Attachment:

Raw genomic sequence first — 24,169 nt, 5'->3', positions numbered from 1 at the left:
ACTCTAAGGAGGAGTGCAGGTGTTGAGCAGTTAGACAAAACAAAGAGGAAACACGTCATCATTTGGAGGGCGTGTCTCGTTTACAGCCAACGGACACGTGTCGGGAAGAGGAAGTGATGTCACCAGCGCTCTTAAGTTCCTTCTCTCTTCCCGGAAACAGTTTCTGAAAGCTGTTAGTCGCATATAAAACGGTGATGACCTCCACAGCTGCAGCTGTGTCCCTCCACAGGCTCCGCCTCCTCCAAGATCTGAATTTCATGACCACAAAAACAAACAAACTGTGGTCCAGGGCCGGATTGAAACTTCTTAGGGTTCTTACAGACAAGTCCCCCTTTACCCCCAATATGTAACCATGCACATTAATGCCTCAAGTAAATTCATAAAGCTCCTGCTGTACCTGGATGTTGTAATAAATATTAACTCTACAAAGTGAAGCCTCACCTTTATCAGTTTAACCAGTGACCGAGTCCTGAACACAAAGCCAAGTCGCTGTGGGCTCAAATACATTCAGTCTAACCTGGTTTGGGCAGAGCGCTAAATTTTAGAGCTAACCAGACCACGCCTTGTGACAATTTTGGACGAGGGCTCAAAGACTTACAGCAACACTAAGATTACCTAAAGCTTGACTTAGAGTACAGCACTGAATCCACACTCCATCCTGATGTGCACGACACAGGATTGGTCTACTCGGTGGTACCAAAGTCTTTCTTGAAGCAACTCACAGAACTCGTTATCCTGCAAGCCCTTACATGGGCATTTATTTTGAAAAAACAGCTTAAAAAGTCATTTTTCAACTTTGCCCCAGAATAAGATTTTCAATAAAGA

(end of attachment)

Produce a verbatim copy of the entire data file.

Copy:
Raw genomic sequence first — 24,169 nt, 5'->3', positions numbered from 1 at the left:
ACTCTAAGGAGGAGTGCAGGTGTTGAGCAGTTAGACAAAACAAAGAGGAAACACGTCATCATTTGGAGGGCGTGTCTCGTTTACAGCCAACGGACACGTGTCGGGAAGAGGAAGTGATGTCACCAGCGCTCTTAAGTTCCTTCTCTCTTCCCGGAAACAGTTTCTGAAAGCTGTTAGTCGCATATAAAACGGTGATGACCTCCACAGCTGCAGCTGTGTCCCTCCACAGGCTCCGCCTCCTCCAAGATCTGAATTTCATGACCACAAAAACAAACAAACTGTGGTCCAGGGCCGGATTGAAACTTCTTAGGGTTCTTACAGACAAGTCCCCCTTTACCCCCAATATGTAACCATGCACATTAATGCCTCAAGTAAATTCATAAAGCTCCTGCTGTACCTGGATGTTGTAATAAATATTAACTCTACAAAGTGAAGCCTCACCTTTATCAGTTTAACCAGTGACCGAGTCCTGAACACAAAGCCAAGTCGCTGTGGGCTCAAATACATTCAGTCTAACCTGGTTTGGGCAGAGCGCTAAATTTTAGAGCTAACCAGACCACGCCTTGTGACAATTTTGGACGAGGGCTCAAAGACTTACAGCAACACTAAGATTACCTAAAGCTTGACTTAGAGTACAGCACTGAATCCACACTCCATCCTGATGTGCACGACACAGGATTGGTCTACTCGGTGGTACCAAAGTCTTTCTTGAAGCAACTCACAGAACTCGTTATCCTGCAAGCCCTTACATGGGCATTTATTTTGAAAAAACAGCTTAAAAAGTCATTTTTCAACTTTGCCCCAGAATAAGATTTTCAATAAAGA